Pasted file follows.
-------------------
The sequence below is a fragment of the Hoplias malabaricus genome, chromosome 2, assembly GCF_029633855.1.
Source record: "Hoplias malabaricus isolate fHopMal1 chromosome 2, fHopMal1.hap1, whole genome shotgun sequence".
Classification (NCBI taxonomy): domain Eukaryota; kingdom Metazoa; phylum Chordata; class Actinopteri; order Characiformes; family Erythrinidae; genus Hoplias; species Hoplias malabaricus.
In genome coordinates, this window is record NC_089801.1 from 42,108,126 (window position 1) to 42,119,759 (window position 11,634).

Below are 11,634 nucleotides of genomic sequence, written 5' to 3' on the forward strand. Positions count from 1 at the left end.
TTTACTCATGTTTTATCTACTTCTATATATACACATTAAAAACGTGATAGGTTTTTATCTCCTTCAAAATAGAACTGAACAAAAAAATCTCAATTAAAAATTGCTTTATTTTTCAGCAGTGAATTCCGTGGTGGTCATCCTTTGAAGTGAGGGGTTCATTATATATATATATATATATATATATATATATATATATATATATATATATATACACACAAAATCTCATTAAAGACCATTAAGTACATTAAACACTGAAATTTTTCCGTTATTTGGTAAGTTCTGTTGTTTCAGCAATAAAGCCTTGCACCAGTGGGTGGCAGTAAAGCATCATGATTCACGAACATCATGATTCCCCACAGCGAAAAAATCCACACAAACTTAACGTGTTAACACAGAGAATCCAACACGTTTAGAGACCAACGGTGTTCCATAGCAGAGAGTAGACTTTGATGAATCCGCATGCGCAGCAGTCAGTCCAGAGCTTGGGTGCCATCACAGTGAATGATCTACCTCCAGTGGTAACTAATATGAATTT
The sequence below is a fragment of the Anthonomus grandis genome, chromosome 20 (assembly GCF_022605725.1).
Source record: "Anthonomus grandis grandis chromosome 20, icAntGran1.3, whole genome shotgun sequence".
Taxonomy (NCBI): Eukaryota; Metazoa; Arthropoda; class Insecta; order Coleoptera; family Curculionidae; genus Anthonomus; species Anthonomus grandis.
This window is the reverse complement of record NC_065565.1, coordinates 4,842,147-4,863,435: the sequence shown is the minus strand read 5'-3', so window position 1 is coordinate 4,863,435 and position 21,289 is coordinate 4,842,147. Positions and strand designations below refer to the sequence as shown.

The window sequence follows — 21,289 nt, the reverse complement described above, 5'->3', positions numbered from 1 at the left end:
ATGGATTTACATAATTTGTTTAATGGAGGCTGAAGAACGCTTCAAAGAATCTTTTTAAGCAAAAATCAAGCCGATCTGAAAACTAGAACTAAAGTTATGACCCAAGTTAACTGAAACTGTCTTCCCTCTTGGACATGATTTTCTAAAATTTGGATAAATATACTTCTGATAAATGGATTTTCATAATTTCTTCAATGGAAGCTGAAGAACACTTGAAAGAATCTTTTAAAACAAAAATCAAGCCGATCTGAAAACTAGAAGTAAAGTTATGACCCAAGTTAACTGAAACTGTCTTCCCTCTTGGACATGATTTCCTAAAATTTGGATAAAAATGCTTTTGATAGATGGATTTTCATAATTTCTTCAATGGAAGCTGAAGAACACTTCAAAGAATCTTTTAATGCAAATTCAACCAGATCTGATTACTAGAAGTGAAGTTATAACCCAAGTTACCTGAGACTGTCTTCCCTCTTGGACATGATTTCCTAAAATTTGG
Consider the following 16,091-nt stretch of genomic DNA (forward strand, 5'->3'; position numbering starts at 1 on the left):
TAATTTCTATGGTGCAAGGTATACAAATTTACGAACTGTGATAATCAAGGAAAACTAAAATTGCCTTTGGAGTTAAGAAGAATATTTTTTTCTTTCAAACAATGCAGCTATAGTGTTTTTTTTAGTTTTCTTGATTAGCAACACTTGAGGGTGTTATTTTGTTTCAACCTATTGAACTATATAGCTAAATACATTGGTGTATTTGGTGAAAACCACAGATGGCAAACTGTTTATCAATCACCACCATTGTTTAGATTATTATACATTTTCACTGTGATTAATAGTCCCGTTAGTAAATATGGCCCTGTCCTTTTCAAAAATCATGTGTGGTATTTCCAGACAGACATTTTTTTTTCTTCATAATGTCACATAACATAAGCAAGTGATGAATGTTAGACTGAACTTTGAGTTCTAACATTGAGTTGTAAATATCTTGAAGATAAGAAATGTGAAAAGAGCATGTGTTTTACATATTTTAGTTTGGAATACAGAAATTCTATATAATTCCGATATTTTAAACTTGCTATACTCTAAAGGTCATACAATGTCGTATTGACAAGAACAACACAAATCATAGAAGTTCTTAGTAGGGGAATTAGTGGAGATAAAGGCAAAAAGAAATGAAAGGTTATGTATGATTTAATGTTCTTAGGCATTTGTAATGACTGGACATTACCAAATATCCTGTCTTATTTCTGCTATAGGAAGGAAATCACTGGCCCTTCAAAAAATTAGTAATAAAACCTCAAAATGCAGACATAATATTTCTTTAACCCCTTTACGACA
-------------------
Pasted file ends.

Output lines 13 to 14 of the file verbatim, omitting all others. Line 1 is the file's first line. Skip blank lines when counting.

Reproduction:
Consider the following 16,091-nt stretch of genomic DNA (forward strand, 5'->3'; position numbering starts at 1 on the left):
TAATTTCTATGGTGCAAGGTATACAAATTTACGAACTGTGATAATCAAGGAAAACTAAAATTGCCTTTGGAGTTAAGAAGAATATTTTTTTCTTTCAAACAATGCAGCTATAGTGTTTTTTTTAGTTTTCTTGATTAGCAACACTTGAGGGTGTTATTTTGTTTCAACCTATTGAACTATATAGCTAAATACATTGGTGTATTTGGTGAAAACCACAGATGGCAAACTGTTTATCAATCACCACCATTGTTTAGATTATTATACATTTTCACTGTGATTAATAGTCCCGTTAGTAAATATGGCCCTGTCCTTTTCAAAAATCATGTGTGGTATTTCCAGACAGACATTTTTTTTTCTTCATAATGTCACATAACATAAGCAAGTGATGAATGTTAGACTGAACTTTGAGTTCTAACATTGAGTTGTAAATATCTTGAAGATAAGAAATGTGAAAAGAGCATGTGTTTTACATATTTTAGTTTGGAATACAGAAATTCTATATAATTCCGATATTTTAAACTTGCTATACTCTAAAGGTCATACAATGTCGTATTGACAAGAACAACACAAATCATAGAAGTTCTTAGTAGGGGAATTAGTGGAGATAAAGGCAAAAAGAAATGAAAGGTTATGTATGATTTAATGTTCTTAGGCATTTGTAATGACTGGACATTACCAAATATCCTGTCTTATTTCTGCTATAGGAAGGAAATCACTGGCCCTTCAAAAAATTAGTAATAAAACCTCAAAATGCAGACATAATATTTCTTTAACCCCTTTACGACA